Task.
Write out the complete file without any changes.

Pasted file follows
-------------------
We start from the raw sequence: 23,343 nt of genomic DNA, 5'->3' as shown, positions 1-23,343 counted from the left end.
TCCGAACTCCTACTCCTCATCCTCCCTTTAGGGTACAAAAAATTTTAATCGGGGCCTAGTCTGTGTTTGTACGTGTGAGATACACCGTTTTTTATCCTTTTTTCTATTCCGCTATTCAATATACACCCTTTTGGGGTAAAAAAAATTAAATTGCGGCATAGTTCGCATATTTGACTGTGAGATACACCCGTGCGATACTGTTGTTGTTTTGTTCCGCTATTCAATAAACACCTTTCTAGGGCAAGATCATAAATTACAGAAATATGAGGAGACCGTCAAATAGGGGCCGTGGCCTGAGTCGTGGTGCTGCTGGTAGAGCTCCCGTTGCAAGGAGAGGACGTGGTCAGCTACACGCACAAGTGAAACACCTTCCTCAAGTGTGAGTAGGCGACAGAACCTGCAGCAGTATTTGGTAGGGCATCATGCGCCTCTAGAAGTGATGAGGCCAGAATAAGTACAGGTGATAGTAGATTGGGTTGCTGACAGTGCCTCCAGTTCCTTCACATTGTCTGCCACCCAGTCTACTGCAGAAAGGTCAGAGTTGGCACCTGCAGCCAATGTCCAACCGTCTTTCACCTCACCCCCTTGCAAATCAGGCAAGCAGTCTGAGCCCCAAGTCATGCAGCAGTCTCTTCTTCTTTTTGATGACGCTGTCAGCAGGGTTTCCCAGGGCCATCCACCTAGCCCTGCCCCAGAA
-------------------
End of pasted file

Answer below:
We start from the raw sequence: 23,343 nt of genomic DNA, 5'->3' as shown, positions 1-23,343 counted from the left end.
TCCGAACTCCTACTCCTCATCCTCCCTTTAGGGTACAAAAAATTTTAATCGGGGCCTAGTCTGTGTTTGTACGTGTGAGATACACCGTTTTTTATCCTTTTTTCTATTCCGCTATTCAATATACACCCTTTTGGGGTAAAAAAAATTAAATTGCGGCATAGTTCGCATATTTGACTGTGAGATACACCCGTGCGATACTGTTGTTGTTTTGTTCCGCTATTCAATAAACACCTTTCTAGGGCAAGATCATAAATTACAGAAATATGAGGAGACCGTCAAATAGGGGCCGTGGCCTGAGTCGTGGTGCTGCTGGTAGAGCTCCCGTTGCAAGGAGAGGACGTGGTCAGCTACACGCACAAGTGAAACACCTTCCTCAAGTGTGAGTAGGCGACAGAACCTGCAGCAGTATTTGGTAGGGCATCATGCGCCTCTAGAAGTGATGAGGCCAGAATAAGTACAGGTGATAGTAGATTGGGTTGCTGACAGTGCCTCCAGTTCCTTCACATTGTCTGCCACCCAGTCTACTGCAGAAAGGTCAGAGTTGGCACCTGCAGCCAATGTCCAACCGTCTTTCACCTCACCCCCTTGCAAATCAGGCAAGCAGTCTGAGCCCCAAGTCATGCAGCAGTCTCTTCTTCTTTTTGATGACGCTGTCAGCAGGGTTTCCCAGGGCCATCCACCTAGCCCTGCCCCAGAA